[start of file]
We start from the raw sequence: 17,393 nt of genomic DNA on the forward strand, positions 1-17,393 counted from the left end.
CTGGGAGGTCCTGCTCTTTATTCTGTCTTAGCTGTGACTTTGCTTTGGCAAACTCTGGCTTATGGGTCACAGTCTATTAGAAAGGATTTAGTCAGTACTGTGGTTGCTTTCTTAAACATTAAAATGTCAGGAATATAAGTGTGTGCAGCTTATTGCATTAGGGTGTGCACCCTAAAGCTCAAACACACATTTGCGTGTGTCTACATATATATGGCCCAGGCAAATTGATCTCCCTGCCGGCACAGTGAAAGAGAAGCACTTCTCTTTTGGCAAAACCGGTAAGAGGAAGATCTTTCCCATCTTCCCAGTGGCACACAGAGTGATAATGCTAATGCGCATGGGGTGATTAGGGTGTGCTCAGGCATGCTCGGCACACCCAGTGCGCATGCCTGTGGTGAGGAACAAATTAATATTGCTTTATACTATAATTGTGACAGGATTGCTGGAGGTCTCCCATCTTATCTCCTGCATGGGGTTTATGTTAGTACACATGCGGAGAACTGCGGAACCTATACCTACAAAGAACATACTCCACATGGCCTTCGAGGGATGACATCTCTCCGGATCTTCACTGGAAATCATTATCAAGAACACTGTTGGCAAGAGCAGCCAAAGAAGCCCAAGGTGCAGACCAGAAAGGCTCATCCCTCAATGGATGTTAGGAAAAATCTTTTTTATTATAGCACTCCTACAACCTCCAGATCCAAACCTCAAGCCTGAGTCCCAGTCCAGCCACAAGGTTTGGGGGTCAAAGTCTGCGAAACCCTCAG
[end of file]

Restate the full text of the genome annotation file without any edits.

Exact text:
We start from the raw sequence: 17,393 nt of genomic DNA on the forward strand, positions 1-17,393 counted from the left end.
CTGGGAGGTCCTGCTCTTTATTCTGTCTTAGCTGTGACTTTGCTTTGGCAAACTCTGGCTTATGGGTCACAGTCTATTAGAAAGGATTTAGTCAGTACTGTGGTTGCTTTCTTAAACATTAAAATGTCAGGAATATAAGTGTGTGCAGCTTATTGCATTAGGGTGTGCACCCTAAAGCTCAAACACACATTTGCGTGTGTCTACATATATATGGCCCAGGCAAATTGATCTCCCTGCCGGCACAGTGAAAGAGAAGCACTTCTCTTTTGGCAAAACCGGTAAGAGGAAGATCTTTCCCATCTTCCCAGTGGCACACAGAGTGATAATGCTAATGCGCATGGGGTGATTAGGGTGTGCTCAGGCATGCTCGGCACACCCAGTGCGCATGCCTGTGGTGAGGAACAAATTAATATTGCTTTATACTATAATTGTGACAGGATTGCTGGAGGTCTCCCATCTTATCTCCTGCATGGGGTTTATGTTAGTACACATGCGGAGAACTGCGGAACCTATACCTACAAAGAACATACTCCACATGGCCTTCGAGGGATGACATCTCTCCGGATCTTCACTGGAAATCATTATCAAGAACACTGTTGGCAAGAGCAGCCAAAGAAGCCCAAGGTGCAGACCAGAAAGGCTCATCCCTCAATGGATGTTAGGAAAAATCTTTTTTATTATAGCACTCCTACAACCTCCAGATCCAAACCTCAAGCCTGAGTCCCAGTCCAGCCACAAGGTTTGGGGGTCAAAGTCTGCGAAACCCTCAG